I know, I know, the popular view in Uganda is that Sudan (Khartoum) is backward, and has nothing to teach us.
But recent years have taught me that Africa is full of surprises. Thus though Zimbabwe’s Robert Mugabe wrecked the economy, and from September the country will scrap its worthless currency, the Zim dollar, and adopt the US dollar, South African Rand, and other currencies, the place is still kicking.
For example, it has a literacy rate of over 90 per cent, one of the highest in the world. And while it might seem to be a shambles, it receives two million tourists a year, making it the seventh – or fifth depending on how you count – leading tourist destination on the continent.
Not only does it beat Uganda by far, but Kenya and Tanzania too.
And so back to Sudan. Not too long ago, Sudan opened the Salam Centre, and almost immediately it was among the elite of Africa’s heart hospitals.
The hospital is run by an Italian medical charity—and offers free treatment.
So those Ugandans who are not lucky enough to be big chiefs in government, or to be married to one of them, and every other month are in the papers fundraising to take a dear relative for heart surgery to India, might want to look closer home to Khartoum.
People are trekking from all over the world to the Salam Centre for heart surgery.
An AFP reported; “…Khartoum…is an unlikely location for a state-of-the-art heart hospital.
“The Salam Centre is an outpost of neat buildings and greenery amid squat mud brick houses and scrubby wasteland covered with litter.”
In other words, it is unlikely candidate for the hospital, yet it still got it.
Uganda’s healthcare is so bad, I have read some respectable health experts say it is even worse than during the worst period of dictator of Idi Amin during the 1970s!
But Sudan teaches us that even if you don’t have money, you can still have a world class hospital by attracting people to come and build it. There is a new generation of billionaires, like Microsoft founder Bill Gates, even much younger ones, like Facebook’s Mark Zuckerberg, who have lots of money looking for good causes.
In 2011, a similar strikingly state-of-the-art hospital was opened in rural northern Rwanda in Butaro. The 152-bed hospital was set up so that doctors could link up from all over the world to diagnose patients, becoming the first such facility in East Africa.
It was built by the Rwanda government, Partners in Health and the Clinton Health Access Initiative. People thought it was a waste, and that President Paul Kagame had lost his marbles to put such a hospital deep in the village. His argument was that instead of taking it to the city, the city will come to Butaro.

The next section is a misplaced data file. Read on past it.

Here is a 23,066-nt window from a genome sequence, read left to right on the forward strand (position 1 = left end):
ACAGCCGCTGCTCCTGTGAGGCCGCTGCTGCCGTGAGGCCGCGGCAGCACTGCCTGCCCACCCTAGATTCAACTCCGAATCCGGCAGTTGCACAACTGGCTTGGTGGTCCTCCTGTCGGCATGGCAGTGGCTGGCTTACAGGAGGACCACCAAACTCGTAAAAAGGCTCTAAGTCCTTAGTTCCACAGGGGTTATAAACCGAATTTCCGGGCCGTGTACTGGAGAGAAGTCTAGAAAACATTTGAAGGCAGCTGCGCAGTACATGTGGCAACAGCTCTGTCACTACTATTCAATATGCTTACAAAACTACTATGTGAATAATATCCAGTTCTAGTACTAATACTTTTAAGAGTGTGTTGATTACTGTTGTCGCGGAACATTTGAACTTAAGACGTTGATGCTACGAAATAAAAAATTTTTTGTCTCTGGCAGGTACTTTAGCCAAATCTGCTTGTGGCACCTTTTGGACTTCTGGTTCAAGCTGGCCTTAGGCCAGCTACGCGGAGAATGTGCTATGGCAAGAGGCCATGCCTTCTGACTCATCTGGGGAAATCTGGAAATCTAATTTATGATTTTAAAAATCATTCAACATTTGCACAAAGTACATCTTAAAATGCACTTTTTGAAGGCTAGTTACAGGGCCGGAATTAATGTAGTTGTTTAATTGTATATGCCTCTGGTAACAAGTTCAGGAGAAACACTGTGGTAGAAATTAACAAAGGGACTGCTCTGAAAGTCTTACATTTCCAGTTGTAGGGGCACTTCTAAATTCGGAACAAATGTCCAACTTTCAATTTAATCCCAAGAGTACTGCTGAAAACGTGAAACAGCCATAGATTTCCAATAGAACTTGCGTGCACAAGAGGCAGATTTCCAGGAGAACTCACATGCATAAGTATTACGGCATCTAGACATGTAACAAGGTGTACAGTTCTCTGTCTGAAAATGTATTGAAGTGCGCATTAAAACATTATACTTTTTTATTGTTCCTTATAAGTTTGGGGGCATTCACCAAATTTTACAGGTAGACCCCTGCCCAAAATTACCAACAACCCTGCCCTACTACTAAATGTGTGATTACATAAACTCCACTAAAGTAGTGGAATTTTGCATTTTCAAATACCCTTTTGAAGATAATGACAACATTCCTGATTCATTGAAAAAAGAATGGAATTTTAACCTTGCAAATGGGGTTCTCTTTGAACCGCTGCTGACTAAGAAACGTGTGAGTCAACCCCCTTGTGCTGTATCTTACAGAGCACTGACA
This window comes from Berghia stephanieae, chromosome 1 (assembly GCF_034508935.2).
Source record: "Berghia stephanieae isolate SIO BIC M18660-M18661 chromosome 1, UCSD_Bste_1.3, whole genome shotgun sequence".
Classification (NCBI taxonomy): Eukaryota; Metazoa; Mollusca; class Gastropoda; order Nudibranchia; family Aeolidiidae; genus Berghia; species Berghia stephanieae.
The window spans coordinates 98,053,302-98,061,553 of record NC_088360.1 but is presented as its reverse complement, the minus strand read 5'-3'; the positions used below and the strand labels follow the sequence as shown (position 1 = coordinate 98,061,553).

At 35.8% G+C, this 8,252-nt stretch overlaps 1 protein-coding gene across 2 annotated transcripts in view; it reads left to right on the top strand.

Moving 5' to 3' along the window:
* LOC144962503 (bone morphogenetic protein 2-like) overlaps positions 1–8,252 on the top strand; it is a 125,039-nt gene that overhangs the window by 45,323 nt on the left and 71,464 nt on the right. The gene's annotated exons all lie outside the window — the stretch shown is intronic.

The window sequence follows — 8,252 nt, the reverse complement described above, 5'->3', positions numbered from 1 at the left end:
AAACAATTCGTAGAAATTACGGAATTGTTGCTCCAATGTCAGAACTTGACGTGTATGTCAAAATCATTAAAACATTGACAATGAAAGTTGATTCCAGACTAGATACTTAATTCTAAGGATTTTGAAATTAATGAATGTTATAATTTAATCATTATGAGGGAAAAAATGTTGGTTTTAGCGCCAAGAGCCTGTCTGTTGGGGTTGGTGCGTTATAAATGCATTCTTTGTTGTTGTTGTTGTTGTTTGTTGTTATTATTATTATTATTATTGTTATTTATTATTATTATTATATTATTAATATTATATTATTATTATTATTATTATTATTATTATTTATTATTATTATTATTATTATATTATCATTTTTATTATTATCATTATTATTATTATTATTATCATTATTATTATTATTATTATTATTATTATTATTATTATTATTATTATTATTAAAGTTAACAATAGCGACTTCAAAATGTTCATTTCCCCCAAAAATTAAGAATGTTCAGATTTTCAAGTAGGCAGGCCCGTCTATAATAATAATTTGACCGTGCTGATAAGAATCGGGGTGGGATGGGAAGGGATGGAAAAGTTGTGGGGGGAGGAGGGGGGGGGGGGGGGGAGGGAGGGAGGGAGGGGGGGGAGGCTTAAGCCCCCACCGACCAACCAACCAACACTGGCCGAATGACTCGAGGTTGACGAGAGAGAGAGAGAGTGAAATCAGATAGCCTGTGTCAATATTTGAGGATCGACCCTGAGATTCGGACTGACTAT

Within weeks, Ugandans in the western part of the country were flocking there in droves. Butaro won’t be a village much longer.
In many ways, it has become a beauty contest for governments. All they have to do is to look beautiful, deserving, or just make it easy for charities to build these things.
But this is not about hospitals, really. It reflects a new development that Uganda should not miss.
Increasingly, countries are doing, or making possible, the establishment of even just one stand-out project, that then creates a buzz or trend that leads to something bigger.
Thus in Ghana, Patrick Awuah, left his rich-paying job at Microsoft, and went home to start a university to create the next generation of critical thinkers and ethical entrepreneurs in Africa. And so he started Ashesi University.
In just over 10 years, it is one of the most international universities in Africa, and it dramatically changed higher education in Ghana and West Africa in general as institutions scrambled to raise standards and to pay lecturers better, in order to keep them. It can be a giant wind farm, as in Ethiopia and Kenya, or solar in Morocco and, soon, Djibouti.
I work in a part of Nairobi where a few years ago, giant telco Safaricom built a mega office. Top end hotels and other new office complexes have come, and just like that it is becoming a district for a rising knowledge economy.
In the opposite tower of our office complex, a few days ago, Oracle, the world’s second largest software manufacturer, opened its regional office to serve 20 African countries, and slapped its giant sign on the top of the building.
Samsung is not too far off, the big Apple agent is a short walk off, the big Sony shop…It was made possible by clever building licencing rules. It was all the Kenya government did.
Mr Onyango-Obbo is editor of Mail & Guardian AFRICA (mgafrica.com). Twitter:@cobbo3